It is a confusion of ideas to suppose that the economical use of fuel is equivalent to diminished consumption. The very contrary is the truth.
- William Stanley Jevons
Truly green homes aren’t extraordinary at all. The most efficient homes and apartments sit in downtown neighborhoods that are close to shops, restaurants, neighbors, and public transit. They aren’t too large, which minimizes construction materials, decreases heating and cooling requirements, and prevents them from doubling as storage units for runaway material accumulation. They have windows with adjustable shades, plenty of roof and wall insulation, adequate weather stripping, energy-efficient appliances, and kitchens with linoleum floors.
- Ozzie Zehner, Green Illusions
William Stanley Jevons was the English economist who first described the paradox now named in his honor. In his 1865 book The Coal Question, Jevons observed that England’s consumption of coal increased dramatically after James Watt introduced his coal-fired steam engine. Watt’s invention greatly improved upon the efficiency of Thomas Newcomen’s earlier design. Watt’s innovations eventually made coal a more cost-effective power source and lead to the increased use of the steam engine in a wide range of industries. This had the result of increasing the total coal consumption, even as the amount of coal required for any particular application fell. Jevons rightly argued that improvements in fuel efficiency tend to increase, rather than decrease, fuel use. The conclusion we can draw from this is that technological solutions often end up making the consumption problem worse, not better.
With cheap oil and coal, we have managed to build an extremely complex and interdependent society. One aspect of such a complex society is that most individuals specialize in only one or two things; most people no longer have the mulitiple skills that are necessary to survive in the wild on our own. If we are to prepare for creative descent from a society where cheap energy was plentiful to one in which it is scarce, we will be forced to return to an aggrerian lifestyle in which it will be far more important to know many basic skills such as growing our own food or finding water, skills important to keeping us alive.
Wright begins arguing his case with archaeological evidence that strongly suggest that human hunter gatherers are thought to have caused the extinction of woolly mammoths due to hunting techniques that became too efficient – driving them off cliffs and killing them off by the hundreds at a time. Today, as technocrats come up with countless technological solutions to engineer our way out of our multiple ecological crisis, it will be folly to forget the major role that “human progress” has contributed to it in the first place. Indeed, the industrial revolution which created a global socio-economic system dependent on cheap energy is also the root of the runaway pollution that now threatens us all.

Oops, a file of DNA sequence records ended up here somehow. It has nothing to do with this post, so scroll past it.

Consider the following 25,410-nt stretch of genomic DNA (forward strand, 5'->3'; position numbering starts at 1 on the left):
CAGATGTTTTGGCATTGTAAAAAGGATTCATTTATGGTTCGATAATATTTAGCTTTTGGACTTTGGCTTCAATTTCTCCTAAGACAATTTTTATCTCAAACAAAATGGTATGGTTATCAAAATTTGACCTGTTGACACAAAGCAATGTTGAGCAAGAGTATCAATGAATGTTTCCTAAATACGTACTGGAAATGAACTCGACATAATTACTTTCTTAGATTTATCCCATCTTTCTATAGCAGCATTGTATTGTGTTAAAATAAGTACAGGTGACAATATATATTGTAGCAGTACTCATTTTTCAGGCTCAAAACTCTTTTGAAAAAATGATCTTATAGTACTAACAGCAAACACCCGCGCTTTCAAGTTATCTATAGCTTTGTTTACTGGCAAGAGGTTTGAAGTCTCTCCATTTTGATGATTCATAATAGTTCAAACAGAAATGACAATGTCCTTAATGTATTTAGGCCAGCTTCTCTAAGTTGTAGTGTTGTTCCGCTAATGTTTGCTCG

If you’re watching over the last 5 or 6 thousand years and you’re speeding up you’re film, what you are seeing is civilization is breaking out like forest fires, in one pristine environment after another. And after a civilization has arisen and burned out the natural resources in that area, it dies down and another fire breaks out somewhere else. And now of course, we have one huge civilization all around the world and we have to confront the possibility that the entire experiment of civilization is in itself a progress trap.
- Ronald Wright, author of A Short History of Progress
A Low Energy Future for All
As Dr. Nathan Lewis concludes in his Powering the Planet analysis, it doesn’t matter if there is still a lot of carbon based energy left, we cannot use it due to the constraint of global warming. The Carbon Tracker has published the study Unburnable Carbon which comes to the same conclusion. Big oil and coal companies already know the threat of a low carbon future; they don’t appear in it. That leaves us with a very real problem today – all these carbon fuel companies are heavily capitalized based upon the expectation of exploiting future reserves. What happens when the low carbon society says that 80% of those reserves are not allowed out of the ground?
So whether one believes in Peak Oil or not, there seems to be no easy way out. If we cannot find a clean power source that can match fossil fuels ubiquity, energy density and cheap price, then we will be forced to a far lower energy lifestyle.
One by one, elements of a high energy consumption lifestyle will begin to contract. Developed countries, where citizens average anywhere from 5 to 10 times the sustainablewill be hit hardest. Ironically, developing countries, who already experience low sustainable level ecologicial footprints won’t be hit so hard.
As the future energy supply constrains us, there will either be a controlled or uncontrolled shutdown of society. At first, the least essential services will be hit and as time goes on, more and more higher priority functions will be withdrawn as well. How do we prepare for a low energy consumption lifestyle? Richard Heinburg in The Party’s Over asks us to consider how we would successively manage with: